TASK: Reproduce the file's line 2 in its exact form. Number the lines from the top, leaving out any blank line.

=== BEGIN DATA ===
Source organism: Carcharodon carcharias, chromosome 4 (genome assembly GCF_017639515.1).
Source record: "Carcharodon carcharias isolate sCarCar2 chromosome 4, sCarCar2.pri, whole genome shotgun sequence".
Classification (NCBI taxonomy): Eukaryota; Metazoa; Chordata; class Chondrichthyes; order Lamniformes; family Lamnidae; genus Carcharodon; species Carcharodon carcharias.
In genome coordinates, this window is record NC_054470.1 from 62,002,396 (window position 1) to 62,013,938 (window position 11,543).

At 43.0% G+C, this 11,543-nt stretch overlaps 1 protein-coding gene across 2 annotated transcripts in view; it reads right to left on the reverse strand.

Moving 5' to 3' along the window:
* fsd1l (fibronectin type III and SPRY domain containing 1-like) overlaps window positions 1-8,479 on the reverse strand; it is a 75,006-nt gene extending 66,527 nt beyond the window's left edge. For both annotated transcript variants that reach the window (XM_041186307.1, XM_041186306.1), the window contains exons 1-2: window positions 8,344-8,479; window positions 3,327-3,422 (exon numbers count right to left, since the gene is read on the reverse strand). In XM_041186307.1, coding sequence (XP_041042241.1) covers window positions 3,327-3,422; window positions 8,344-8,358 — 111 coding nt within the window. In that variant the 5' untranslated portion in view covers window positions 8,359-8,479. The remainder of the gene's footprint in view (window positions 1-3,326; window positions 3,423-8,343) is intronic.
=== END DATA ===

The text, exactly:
Source record: "Carcharodon carcharias isolate sCarCar2 chromosome 4, sCarCar2.pri, whole genome shotgun sequence".